Protein-coding gene nucleotides not assembled (%)
Noncoding RNA gene nucleotides not assembled (%)
Intergenic region nucleotides not assembled (%)
Discrepancies with the published sequence of Pss B728a
As a byproduct of this study, we found eleven discrepancies between our Solexa deep sequence data and the published genome (Supporting Information). These discrepancies are supported both by alignments of unassembled Solexa reads and by the de novo assemblies (see Figs S1 and S2). Specifically, we found a single-nucleotide G→A substitution at position 5 408 961 of the reference genome. This would result in transformation of a threonine to isoleucine in RpoB′, the beta-prime subunit of RNA-dependent RNA polymerase.
A second single-nucleotide substitution (C→G) was found at position 951 882, resulting in a substitution from typtophan to serine in pentapeptide-repeat protein Psyr_0840. A further nine substitutions were found, all of which fell within intergenic regions. The rest of the genome sequence was exactly concordant with the published sequence. These 11 substitutions may represent errors in the published sequence or may reflect real genetic differences between two samples of the strain.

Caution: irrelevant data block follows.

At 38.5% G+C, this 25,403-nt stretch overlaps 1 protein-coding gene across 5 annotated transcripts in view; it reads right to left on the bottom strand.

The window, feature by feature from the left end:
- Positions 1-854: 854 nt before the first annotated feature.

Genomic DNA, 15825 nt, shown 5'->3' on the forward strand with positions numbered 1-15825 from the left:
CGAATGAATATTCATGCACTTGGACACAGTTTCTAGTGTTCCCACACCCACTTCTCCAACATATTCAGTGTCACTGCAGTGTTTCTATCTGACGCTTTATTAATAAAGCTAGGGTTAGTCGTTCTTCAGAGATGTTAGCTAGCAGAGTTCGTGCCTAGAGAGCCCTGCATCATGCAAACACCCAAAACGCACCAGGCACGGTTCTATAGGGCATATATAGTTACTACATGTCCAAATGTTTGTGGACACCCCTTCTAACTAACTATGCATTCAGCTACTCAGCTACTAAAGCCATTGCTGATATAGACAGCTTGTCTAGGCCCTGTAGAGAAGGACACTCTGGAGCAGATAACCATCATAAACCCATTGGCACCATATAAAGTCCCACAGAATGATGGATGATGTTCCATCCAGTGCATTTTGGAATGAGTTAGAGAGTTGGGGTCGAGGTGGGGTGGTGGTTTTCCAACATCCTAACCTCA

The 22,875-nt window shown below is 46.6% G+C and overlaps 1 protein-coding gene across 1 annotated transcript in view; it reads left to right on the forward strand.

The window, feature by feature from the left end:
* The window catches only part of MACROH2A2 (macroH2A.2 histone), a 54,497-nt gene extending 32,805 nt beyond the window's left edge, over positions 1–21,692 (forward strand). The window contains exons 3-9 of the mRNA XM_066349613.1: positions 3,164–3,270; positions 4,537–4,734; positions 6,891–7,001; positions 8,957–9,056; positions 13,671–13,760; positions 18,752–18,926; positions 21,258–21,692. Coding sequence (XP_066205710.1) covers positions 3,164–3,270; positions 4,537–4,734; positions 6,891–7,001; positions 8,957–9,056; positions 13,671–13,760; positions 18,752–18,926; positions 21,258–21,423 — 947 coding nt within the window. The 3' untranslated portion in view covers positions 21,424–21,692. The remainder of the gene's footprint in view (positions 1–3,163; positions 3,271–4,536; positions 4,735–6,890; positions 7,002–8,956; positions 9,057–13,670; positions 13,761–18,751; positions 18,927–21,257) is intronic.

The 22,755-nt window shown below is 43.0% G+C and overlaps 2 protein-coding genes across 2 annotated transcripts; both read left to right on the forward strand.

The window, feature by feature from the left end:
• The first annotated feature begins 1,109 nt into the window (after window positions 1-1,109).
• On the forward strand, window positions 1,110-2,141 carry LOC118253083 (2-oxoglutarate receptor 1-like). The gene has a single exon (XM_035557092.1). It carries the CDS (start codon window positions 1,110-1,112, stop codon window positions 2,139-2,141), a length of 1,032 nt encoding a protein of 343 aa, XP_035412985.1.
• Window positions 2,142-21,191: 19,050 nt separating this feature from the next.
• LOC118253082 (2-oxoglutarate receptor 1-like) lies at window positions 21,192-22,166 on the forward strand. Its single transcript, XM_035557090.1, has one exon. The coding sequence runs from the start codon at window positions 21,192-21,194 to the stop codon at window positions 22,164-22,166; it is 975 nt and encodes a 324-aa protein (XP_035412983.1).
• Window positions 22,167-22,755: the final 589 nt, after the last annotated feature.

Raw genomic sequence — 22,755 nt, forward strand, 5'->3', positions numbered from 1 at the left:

The Illumina Solexa sequencing platform, aside from its primary application of resequencing, might have potential for cost-effective and rapid de novo sequencing, especially when used with paired-end libraries. We have critically assessed the qualities of de novo assemblies based on experimentally generated short sequence reads (36 nucleotides) using a variety of available assembly methods over a wide range of parameter values. For assembly of unpaired reads representing a 42 × deep coverage of the genome, we found that, in practice, velvet gave the best balance of speed, contig length and accuracy while edena was nearly as good. velvet was able to exploit paired-read information leading to a significant increase in contig length (N50 up to 15.5 vs. 8.3 kb), but with increased rates of mis-assembly errors. The cause of these errors is not clear, but the paired-read assembly algorithms are still under active development and it is likely that there will be further improvements in accuracy. In particular, allpaths (Butler et al., 2008), an implementation of which is expected to be released soon, shows excellent potential. Also, since this analysis was performed, a new version of velvet (version 0.7) has been released, which includes a much-improved algorithm for exploiting paired reads (D. Zerbino, pers. commun.).